Kalinga is a landlocked province of the Philippines in the Cordillera Administrative Region of Luzon.
Its capital is Tabuk and borders Mountain Province to the south, Abra to the west, Isabela to the east, Cagayan to the northeast, andApayao to the north.
Kalinga and Apayao are the result of the 1995 partitioning of Kalinga-Apayao; this was to better service the respective needs of the various indigenous peoples in the area.
The topography of Kalinga province is rugged and sloping, with mountain peaks ranging from 1,500 to 2,500 metres (4,900 to 8,200 ft) in elevation. The province’s western side is characterised by sharp, crested, interlinking peaks of steep slopes, isolated flatlands, plateaus and valleys. The eastern lands are mainly of rolling and gradually sloping foothills.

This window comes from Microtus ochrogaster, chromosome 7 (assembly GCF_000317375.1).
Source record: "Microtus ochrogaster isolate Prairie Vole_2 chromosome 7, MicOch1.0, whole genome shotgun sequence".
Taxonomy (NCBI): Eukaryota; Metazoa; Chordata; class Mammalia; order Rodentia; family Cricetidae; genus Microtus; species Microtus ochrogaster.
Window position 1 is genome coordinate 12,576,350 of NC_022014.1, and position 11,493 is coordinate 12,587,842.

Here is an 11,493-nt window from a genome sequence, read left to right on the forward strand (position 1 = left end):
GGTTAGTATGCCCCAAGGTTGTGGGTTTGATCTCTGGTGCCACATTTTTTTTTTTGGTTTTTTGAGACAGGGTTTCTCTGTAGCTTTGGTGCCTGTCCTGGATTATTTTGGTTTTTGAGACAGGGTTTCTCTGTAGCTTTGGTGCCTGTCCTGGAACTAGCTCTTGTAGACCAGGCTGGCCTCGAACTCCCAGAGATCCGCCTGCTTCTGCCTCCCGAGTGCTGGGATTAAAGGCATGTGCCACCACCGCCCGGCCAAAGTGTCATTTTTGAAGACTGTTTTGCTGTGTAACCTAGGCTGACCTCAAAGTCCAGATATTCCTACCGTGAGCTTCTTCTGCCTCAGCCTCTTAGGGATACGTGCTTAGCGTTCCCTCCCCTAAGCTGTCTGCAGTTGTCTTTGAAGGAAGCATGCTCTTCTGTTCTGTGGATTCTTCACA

Large swaths of the province's lowlands are open grassland suitable for pasture, while the highlands have extensive areas of tropical rainforest. In higher elevations to the west, particularly in the mountains of Balbalan, lie some of the most intact pine forests of Luzon island. Rizal and Tabuk with their flatlands are the biggest rice producers. Next in rice production are the mountainous area, and of note are the rice terraces of Balbalan, Lubuagan, Pasil, Pinukpuk, Tinglayan, and Tanudan.
The 7 municipalities and 1 city of the province comprise a total of 152 barangays, with Bulanao in Tabuk City as the most populous in 2010, and Anggacan Sur in Tanudan as the least. If cities are excluded, Pinukpuk Junction in Pinukpuk municipality has the highest population.
The Chico River passing through Tinglayan
Northern Luzon highland axe has been closely identified, although not exclusively, with the Kalinga area.